Nobody Will Tell You This But Me: A True (as told to me) Story – Bess Kalb

And another one of the December 2020 gifts, this one is probably a birthday one. I timed it well with my birthday, it is too far from Christmas to give people and excuse to lump the gifts together, so I get them twice in one month. I start wondering if I’ll ever again read a book that I didn’t get in December of 2020. Not that I’m complaining. Every time someone asks me what gift do I want I tell them to get me a book. It’s not too expensive, and never fails to make me happy.

Bess Kalb is a television writer, here propelled to writing a book by her grandmother’s death. Bobby Bell was her grandmother, best friend and a confidante, so when she is gone, in some ways she’s not. In this book she is very much not gone. Kalb gives the narration over to Bobby and we hear her voice loud and clear. Starting with complaints about all the funeral ceremonies and then plunging back into the past to recount the family’s history. We do get to ‘hear’ also Bobby’s real voice as Kalb saved her voicemails and sprinkles them throughout the book.

bobby is full of energy, undaunted in the face of difficulties, a woman who always owned her life. She is opinionated, but she also frets like any grandmother. When she recounts her life in the direct, honest and wry voice we see person who can admit to their failings and mistakes, but it doesn’t come easy to her. She is a winner and winners are always right, or are they? But Kalb’s goal is not to reveal her grandmother’s weaknesses, it is to show her as a whole person. built and formed by her experiences and decisions, but also by where she came from. The life Bobby led was privileged, but also this privilege was worked for, for it wasn’t always so rosy. so once Bobby got what she felt she deserved, she used it to the full extent. One of those characters that are larger than life, full of themselves, but in a way tat makes people gather around them.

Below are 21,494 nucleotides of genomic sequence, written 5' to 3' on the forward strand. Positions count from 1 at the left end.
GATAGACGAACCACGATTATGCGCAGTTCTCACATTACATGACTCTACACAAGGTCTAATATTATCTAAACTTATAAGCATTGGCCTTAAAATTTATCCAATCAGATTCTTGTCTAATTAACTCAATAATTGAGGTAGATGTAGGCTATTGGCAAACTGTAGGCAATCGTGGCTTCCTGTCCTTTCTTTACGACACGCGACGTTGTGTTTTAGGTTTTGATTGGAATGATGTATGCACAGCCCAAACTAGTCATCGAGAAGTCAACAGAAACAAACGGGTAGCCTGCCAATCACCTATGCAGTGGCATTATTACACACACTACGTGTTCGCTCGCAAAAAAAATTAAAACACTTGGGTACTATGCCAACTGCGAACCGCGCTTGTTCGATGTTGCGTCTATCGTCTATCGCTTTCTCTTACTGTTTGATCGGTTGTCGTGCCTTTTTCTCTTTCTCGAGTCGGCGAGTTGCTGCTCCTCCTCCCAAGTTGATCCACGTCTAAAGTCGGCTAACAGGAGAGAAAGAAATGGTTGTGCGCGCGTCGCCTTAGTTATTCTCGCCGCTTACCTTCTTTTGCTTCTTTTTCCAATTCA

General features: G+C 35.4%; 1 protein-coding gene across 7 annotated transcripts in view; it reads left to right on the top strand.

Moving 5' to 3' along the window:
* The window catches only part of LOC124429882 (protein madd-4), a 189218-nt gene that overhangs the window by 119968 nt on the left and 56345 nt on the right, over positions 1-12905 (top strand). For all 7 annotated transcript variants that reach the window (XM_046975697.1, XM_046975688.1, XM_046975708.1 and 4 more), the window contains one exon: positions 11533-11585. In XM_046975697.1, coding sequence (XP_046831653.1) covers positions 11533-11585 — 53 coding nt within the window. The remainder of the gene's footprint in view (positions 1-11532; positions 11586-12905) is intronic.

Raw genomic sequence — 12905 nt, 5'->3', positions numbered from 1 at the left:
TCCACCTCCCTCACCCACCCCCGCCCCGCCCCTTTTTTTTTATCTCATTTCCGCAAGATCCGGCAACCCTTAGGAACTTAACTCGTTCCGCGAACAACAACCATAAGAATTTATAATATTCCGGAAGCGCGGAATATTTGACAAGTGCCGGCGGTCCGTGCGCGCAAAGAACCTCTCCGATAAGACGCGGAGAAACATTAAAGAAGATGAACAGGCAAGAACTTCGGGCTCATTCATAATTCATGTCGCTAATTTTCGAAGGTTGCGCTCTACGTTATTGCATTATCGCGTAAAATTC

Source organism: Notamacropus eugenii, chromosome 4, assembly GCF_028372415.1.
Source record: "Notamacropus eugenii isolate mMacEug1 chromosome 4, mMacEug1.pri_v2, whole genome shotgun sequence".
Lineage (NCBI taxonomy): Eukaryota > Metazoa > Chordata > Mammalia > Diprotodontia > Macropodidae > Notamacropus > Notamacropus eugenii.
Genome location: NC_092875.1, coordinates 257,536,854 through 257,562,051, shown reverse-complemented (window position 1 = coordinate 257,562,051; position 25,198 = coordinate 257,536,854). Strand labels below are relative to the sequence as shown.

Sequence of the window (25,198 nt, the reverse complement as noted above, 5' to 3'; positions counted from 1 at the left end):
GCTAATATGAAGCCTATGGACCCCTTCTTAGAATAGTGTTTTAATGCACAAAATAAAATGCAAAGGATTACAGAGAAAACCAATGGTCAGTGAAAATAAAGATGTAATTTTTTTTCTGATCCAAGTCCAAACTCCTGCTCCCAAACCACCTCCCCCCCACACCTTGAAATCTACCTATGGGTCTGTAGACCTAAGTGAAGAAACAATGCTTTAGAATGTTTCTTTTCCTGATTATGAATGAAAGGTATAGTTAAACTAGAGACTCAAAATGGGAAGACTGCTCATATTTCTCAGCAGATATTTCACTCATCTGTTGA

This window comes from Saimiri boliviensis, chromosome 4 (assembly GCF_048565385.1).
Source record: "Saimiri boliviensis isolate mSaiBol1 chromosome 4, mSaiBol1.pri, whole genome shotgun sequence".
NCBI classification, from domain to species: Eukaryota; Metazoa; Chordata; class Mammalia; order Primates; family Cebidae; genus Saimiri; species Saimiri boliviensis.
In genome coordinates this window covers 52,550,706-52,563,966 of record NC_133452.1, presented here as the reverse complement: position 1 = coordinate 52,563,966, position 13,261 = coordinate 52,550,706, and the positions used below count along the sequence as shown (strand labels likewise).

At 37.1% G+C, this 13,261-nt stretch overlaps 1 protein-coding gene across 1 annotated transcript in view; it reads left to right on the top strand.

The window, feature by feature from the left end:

This book is not only a family history, it is also Kalb’s way of processing the loss. Similarly to Joan Didion in The Year of Magical Thinking she cannot resign herself to letting go and moving on. what happened needs to be processed, and she is processing it very differently to Didion. The book is uplifting, less introspective, and more focused on the relation between the two women.

I found it funny, cheerful and uplifting, but with this undercurrent of sadness that comes form a loss that is expected, but none the easier for it.

Photo by Violetta Kaszubowska

Leave a Reply

Fill in your details below or click an icon to log in:

WordPress.com Logo

You are commenting using your WordPress.com account. Log Out /  Change )

Google photo

You are commenting using your Google account. Log Out /  Change )

Twitter picture

You are commenting using your Twitter account. Log Out /  Change )

Facebook photo

You are commenting using your Facebook account. Log Out /  Change )

Connecting to %s